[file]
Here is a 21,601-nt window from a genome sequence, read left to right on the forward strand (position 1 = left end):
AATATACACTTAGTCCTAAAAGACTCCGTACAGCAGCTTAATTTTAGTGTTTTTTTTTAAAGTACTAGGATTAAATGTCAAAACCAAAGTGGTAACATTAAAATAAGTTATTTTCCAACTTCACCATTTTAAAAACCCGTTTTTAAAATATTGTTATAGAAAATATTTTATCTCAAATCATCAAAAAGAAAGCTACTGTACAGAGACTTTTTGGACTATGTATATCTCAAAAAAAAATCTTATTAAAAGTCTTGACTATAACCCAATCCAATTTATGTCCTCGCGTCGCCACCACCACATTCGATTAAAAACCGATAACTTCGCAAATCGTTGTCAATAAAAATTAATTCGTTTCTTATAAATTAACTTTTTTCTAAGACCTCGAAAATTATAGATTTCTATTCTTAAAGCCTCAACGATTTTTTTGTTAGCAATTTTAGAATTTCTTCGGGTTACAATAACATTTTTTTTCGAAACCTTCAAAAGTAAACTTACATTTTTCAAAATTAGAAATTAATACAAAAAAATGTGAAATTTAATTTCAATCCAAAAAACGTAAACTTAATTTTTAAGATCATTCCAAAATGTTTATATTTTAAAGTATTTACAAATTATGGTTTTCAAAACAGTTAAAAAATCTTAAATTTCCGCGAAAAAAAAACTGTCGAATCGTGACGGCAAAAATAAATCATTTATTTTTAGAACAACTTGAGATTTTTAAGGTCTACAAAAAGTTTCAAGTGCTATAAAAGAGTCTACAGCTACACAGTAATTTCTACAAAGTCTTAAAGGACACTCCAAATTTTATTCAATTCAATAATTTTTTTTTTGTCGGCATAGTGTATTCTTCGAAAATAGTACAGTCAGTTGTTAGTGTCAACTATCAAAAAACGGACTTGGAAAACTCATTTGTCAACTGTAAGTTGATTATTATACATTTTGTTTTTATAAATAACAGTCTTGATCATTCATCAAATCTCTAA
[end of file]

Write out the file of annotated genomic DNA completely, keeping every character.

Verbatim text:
Here is a 21,601-nt window from a genome sequence, read left to right on the forward strand (position 1 = left end):
AATATACACTTAGTCCTAAAAGACTCCGTACAGCAGCTTAATTTTAGTGTTTTTTTTTAAAGTACTAGGATTAAATGTCAAAACCAAAGTGGTAACATTAAAATAAGTTATTTTCCAACTTCACCATTTTAAAAACCCGTTTTTAAAATATTGTTATAGAAAATATTTTATCTCAAATCATCAAAAAGAAAGCTACTGTACAGAGACTTTTTGGACTATGTATATCTCAAAAAAAAATCTTATTAAAAGTCTTGACTATAACCCAATCCAATTTATGTCCTCGCGTCGCCACCACCACATTCGATTAAAAACCGATAACTTCGCAAATCGTTGTCAATAAAAATTAATTCGTTTCTTATAAATTAACTTTTTTCTAAGACCTCGAAAATTATAGATTTCTATTCTTAAAGCCTCAACGATTTTTTTGTTAGCAATTTTAGAATTTCTTCGGGTTACAATAACATTTTTTTTCGAAACCTTCAAAAGTAAACTTACATTTTTCAAAATTAGAAATTAATACAAAAAAATGTGAAATTTAATTTCAATCCAAAAAACGTAAACTTAATTTTTAAGATCATTCCAAAATGTTTATATTTTAAAGTATTTACAAATTATGGTTTTCAAAACAGTTAAAAAATCTTAAATTTCCGCGAAAAAAAAACTGTCGAATCGTGACGGCAAAAATAAATCATTTATTTTTAGAACAACTTGAGATTTTTAAGGTCTACAAAAAGTTTCAAGTGCTATAAAAGAGTCTACAGCTACACAGTAATTTCTACAAAGTCTTAAAGGACACTCCAAATTTTATTCAATTCAATAATTTTTTTTTTGTCGGCATAGTGTATTCTTCGAAAATAGTACAGTCAGTTGTTAGTGTCAACTATCAAAAAACGGACTTGGAAAACTCATTTGTCAACTGTAAGTTGATTATTATACATTTTGTTTTTATAAATAACAGTCTTGATCATTCATCAAATCTCTAA